If my husband owned a house prior to marriage and we have agreed for me to leave for a while, ifI do will I give up my property rights?

Get Legal Help Today

 Secured with SHA-256 Encryption

If my husband owned a house prior to marriage and we have agreed for me to leave for a while, ifI do will I give up my property rights?

Asked on November 14, 2011 under Family Law, Ohio

Answers:

S.L,. Member, California Bar / FreeAdvice Contributing Attorney

Answered 9 years ago | Contributor

Leaving will not affect your property rights, but the issue is what property rights you may or may not have.  If you live in a community property state such as CA, community property is property acquired during marriage.  Separate property is property acquired before marriage or after the marriage ends.

Since your husband owned the house prior to marriage, it is his separate property.  As separate property, you would not have a claim to the house.  If the house had been purchased during marriage, it would be community property and since each spouse has a one half interest in community property, you would have a one half interest in the house.  If improvements were made to the house during marriage and the improvements were made from community property funds (income earned during marriage), you would have a one half interest in the value of the improvements to the house which resulted in its increased value.

If you don't live in a community property state such as CA, other rules may apply regarding your property rights in the house.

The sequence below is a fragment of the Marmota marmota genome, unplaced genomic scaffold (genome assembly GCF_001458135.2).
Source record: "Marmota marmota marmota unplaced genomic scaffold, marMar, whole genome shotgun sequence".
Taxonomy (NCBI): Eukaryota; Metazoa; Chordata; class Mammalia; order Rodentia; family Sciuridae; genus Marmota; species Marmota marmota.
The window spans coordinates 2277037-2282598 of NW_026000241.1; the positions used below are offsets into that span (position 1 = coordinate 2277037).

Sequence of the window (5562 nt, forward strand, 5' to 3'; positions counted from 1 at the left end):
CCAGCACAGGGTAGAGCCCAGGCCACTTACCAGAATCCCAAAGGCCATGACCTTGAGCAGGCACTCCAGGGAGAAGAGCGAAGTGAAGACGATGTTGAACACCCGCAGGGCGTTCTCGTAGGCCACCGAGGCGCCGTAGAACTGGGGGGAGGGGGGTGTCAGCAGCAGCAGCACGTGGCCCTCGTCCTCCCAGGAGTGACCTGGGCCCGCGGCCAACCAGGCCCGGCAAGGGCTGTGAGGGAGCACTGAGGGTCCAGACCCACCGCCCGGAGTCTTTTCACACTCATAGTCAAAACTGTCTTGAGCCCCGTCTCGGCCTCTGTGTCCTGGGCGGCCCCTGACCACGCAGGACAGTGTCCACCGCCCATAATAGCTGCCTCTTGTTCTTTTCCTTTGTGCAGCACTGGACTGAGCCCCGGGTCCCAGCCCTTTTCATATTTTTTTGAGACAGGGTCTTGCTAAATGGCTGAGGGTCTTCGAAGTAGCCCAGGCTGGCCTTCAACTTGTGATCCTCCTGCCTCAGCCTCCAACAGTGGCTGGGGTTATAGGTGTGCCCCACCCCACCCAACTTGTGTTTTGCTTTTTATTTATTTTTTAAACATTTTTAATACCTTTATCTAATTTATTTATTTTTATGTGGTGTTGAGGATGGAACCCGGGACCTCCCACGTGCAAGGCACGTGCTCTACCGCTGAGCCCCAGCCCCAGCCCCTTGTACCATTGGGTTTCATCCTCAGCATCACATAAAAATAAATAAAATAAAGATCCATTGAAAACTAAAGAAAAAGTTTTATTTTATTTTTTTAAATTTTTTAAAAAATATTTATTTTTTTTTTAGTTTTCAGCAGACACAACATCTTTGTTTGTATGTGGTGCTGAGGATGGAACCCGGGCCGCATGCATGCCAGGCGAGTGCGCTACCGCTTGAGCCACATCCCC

IMPORTANT NOTICE: The Answer(s) provided above are for general information only. The attorney providing the answer was not serving as the attorney for the person submitting the question or in any attorney-client relationship with such person. Laws may vary from state to state, and sometimes change. Tiny variations in the facts, or a fact not set forth in a question, often can change a legal outcome or an attorney's conclusion. Although AttorneyPages.com has verified the attorney was admitted to practice law in at least one jurisdiction, he or she may not be authorized to practice law in the jurisdiction referred to in the question, nor is he or she necessarily experienced in the area of the law involved. Unlike the information in the Answer(s) above, upon which you should NOT rely, for personal advice you can rely upon we suggest you retain an attorney to represent you.

Get Legal Help Today

Find the right lawyer for your legal issue.

 Secured with SHA-256 Encryption